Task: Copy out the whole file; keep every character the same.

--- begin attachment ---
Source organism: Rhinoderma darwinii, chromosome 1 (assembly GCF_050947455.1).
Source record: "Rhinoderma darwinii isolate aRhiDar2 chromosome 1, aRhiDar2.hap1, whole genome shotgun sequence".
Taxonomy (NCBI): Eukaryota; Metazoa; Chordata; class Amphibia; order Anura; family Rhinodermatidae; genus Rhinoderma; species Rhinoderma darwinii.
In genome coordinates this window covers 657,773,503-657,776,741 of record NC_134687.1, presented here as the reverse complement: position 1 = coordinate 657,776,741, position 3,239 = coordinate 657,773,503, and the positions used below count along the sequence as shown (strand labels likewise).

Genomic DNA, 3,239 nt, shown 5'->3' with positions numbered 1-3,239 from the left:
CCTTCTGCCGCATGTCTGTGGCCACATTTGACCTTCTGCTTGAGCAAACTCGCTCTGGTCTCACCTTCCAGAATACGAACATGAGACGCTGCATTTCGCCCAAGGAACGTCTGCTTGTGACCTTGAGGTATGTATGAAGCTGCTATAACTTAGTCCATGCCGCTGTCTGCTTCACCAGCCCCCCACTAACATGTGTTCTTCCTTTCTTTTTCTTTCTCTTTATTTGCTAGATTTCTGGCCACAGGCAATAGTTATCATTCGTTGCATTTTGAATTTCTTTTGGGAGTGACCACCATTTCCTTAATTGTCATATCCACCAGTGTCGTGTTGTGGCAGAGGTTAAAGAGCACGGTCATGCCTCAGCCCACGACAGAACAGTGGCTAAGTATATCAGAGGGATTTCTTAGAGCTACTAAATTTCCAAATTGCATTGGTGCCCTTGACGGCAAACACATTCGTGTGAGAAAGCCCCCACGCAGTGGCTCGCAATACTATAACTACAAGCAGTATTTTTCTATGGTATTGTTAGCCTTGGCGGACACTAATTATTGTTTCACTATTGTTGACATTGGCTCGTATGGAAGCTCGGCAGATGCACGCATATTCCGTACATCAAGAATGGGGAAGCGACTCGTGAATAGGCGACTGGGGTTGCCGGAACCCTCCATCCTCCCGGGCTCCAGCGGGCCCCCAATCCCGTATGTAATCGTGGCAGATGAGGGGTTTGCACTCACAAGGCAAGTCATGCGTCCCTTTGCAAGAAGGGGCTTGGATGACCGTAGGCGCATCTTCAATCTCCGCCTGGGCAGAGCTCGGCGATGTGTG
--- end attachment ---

Source organism: Rhinoderma darwinii, chromosome 1 (assembly GCF_050947455.1).
Source record: "Rhinoderma darwinii isolate aRhiDar2 chromosome 1, aRhiDar2.hap1, whole genome shotgun sequence".
Taxonomy (NCBI): Eukaryota; Metazoa; Chordata; class Amphibia; order Anura; family Rhinodermatidae; genus Rhinoderma; species Rhinoderma darwinii.
In genome coordinates this window covers 657,773,503-657,776,741 of record NC_134687.1, presented here as the reverse complement: position 1 = coordinate 657,776,741, position 3,239 = coordinate 657,773,503, and the positions used below count along the sequence as shown (strand labels likewise).

Genomic DNA, 3,239 nt, shown 5'->3' with positions numbered 1-3,239 from the left:
CCTTCTGCCGCATGTCTGTGGCCACATTTGACCTTCTGCTTGAGCAAACTCGCTCTGGTCTCACCTTCCAGAATACGAACATGAGACGCTGCATTTCGCCCAAGGAACGTCTGCTTGTGACCTTGAGGTATGTATGAAGCTGCTATAACTTAGTCCATGCCGCTGTCTGCTTCACCAGCCCCCCACTAACATGTGTTCTTCCTTTCTTTTTCTTTCTCTTTATTTGCTAGATTTCTGGCCACAGGCAATAGTTATCATTCGTTGCATTTTGAATTTCTTTTGGGAGTGACCACCATTTCCTTAATTGTCATATCCACCAGTGTCGTGTTGTGGCAGAGGTTAAAGAGCACGGTCATGCCTCAGCCCACGACAGAACAGTGGCTAAGTATATCAGAGGGATTTCTTAGAGCTACTAAATTTCCAAATTGCATTGGTGCCCTTGACGGCAAACACATTCGTGTGAGAAAGCCCCCACGCAGTGGCTCGCAATACTATAACTACAAGCAGTATTTTTCTATGGTATTGTTAGCCTTGGCGGACACTAATTATTGTTTCACTATTGTTGACATTGGCTCGTATGGAAGCTCGGCAGATGCACGCATATTCCGTACATCAAGAATGGGGAAGCGACTCGTGAATAGGCGACTGGGGTTGCCGGAACCCTCCATCCTCCCGGGCTCCAGCGGGCCCCCAATCCCGTATGTAATCGTGGCAGATGAGGGGTTTGCACTCACAAGGCAAGTCATGCGTCCCTTTGCAAGAAGGGGCTTGGATGACCGTAGGCGCATCTTCAATCTCCGCCTGGGCAGAGCTCGGCGATGTGTG